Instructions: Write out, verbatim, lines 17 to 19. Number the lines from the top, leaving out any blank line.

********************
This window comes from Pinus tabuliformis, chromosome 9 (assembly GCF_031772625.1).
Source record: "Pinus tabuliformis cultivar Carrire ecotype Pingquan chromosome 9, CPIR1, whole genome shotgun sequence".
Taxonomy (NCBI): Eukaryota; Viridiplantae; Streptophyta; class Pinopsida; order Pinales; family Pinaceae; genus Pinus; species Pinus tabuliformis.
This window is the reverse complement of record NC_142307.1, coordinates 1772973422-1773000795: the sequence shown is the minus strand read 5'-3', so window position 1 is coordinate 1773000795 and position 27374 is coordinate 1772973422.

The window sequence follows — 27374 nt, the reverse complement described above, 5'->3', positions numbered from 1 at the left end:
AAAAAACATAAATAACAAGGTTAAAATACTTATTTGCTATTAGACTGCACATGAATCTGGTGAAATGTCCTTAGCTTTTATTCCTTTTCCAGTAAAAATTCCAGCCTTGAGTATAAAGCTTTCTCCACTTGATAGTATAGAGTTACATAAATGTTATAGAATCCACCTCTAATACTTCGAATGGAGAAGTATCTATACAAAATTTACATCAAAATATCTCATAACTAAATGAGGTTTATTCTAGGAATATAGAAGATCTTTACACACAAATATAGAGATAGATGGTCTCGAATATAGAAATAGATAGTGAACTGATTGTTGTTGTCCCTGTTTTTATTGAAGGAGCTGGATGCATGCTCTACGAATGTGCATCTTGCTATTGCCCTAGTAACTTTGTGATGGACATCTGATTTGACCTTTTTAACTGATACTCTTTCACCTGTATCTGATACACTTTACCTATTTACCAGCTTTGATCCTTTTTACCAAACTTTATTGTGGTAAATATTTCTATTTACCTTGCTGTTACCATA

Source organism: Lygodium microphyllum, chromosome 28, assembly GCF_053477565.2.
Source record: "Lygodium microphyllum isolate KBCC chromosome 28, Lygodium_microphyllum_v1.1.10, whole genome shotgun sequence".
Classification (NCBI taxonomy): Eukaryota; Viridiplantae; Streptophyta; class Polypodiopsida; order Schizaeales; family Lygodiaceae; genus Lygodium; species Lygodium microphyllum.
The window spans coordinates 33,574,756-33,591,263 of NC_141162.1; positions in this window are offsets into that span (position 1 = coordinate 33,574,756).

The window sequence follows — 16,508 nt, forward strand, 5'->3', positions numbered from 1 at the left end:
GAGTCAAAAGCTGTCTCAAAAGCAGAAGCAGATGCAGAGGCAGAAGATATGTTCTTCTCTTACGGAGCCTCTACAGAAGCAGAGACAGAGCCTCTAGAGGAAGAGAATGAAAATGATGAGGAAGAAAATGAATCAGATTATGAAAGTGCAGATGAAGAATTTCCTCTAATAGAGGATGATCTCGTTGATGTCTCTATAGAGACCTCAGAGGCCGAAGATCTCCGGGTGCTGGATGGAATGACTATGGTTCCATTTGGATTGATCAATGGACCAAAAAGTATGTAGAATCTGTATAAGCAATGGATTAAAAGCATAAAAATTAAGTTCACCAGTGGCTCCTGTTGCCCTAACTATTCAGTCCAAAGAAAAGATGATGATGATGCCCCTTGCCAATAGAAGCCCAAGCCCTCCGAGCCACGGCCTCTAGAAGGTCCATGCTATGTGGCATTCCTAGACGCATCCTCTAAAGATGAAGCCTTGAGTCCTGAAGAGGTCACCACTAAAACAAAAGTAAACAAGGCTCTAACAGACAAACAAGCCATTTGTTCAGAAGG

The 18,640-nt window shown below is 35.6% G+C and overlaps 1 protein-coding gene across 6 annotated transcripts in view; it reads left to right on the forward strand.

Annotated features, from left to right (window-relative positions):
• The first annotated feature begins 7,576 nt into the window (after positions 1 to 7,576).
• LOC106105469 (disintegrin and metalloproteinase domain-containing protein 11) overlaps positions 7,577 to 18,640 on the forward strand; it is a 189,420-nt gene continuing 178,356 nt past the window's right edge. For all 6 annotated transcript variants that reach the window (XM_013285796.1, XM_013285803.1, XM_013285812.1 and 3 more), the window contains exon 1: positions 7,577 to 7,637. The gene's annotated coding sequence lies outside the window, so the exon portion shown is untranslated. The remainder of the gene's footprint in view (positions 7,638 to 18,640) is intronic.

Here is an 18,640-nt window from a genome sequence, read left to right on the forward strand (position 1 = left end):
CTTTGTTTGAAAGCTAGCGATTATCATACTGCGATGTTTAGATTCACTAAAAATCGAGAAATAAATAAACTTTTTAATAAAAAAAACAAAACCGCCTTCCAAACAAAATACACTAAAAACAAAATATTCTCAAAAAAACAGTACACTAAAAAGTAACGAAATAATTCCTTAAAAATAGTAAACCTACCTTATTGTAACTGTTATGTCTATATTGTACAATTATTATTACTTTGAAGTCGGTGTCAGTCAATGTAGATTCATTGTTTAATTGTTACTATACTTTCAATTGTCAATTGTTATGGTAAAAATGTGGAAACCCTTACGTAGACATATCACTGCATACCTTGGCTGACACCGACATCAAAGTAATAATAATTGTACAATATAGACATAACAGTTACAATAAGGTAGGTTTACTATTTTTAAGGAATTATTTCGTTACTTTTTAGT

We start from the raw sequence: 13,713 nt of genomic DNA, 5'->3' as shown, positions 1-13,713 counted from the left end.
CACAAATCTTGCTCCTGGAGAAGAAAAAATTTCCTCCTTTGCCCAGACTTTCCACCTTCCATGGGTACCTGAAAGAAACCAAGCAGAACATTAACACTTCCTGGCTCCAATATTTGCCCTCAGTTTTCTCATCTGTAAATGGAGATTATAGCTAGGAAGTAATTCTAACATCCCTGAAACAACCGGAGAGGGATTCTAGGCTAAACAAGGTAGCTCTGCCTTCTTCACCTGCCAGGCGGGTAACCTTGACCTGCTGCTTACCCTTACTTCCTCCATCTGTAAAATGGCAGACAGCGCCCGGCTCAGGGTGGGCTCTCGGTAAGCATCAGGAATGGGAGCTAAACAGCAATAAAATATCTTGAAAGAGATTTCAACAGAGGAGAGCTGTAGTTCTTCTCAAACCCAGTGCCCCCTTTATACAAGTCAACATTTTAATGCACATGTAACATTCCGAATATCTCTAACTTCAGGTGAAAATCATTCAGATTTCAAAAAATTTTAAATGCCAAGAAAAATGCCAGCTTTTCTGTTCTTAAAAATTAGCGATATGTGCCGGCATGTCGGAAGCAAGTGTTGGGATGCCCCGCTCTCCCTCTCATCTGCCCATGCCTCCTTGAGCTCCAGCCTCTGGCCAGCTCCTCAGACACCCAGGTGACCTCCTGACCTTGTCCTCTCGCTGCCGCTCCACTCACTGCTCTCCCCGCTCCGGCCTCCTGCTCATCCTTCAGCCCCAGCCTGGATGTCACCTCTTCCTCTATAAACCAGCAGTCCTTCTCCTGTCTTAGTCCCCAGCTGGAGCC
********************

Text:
Here is an 18,640-nt window from a genome sequence, read left to right on the forward strand (position 1 = left end):
CTTTGTTTGAAAGCTAGCGATTATCATACTGCGATGTTTAGATTCACTAAAAATCGAGAAATAAATAAACTTTTTAATAAAAAAAACAAAACCGCCTTCCAAACAAAATACACTAAAAACAAAATATTCTCAAAAAAACAGTACACTAAAAAGTAACGAAATAATTCCTTAAAAATAGTAAACCTACCTTATTGTAACTGTTATGTCTATATTGTACAATTATTATTACTTTGAAGTCGGTGTCAGTCAATGTAGATTCATTGTTTAATTGTTACTATACTTTCAATTGTCAATTGTTATGGTAAAAATGTGGAAACCCTTACGTAGACATATCACTGCATACCTTGGCTGACACCGACATCAAAGTAATAATAATTGTACAATATAGACATAACAGTTACAATAAGGTAGGTTTACTATTTTTAAGGAATTATTTCGTTACTTTTTAGT

We start from the raw sequence: 13,713 nt of genomic DNA, 5'->3' as shown, positions 1-13,713 counted from the left end.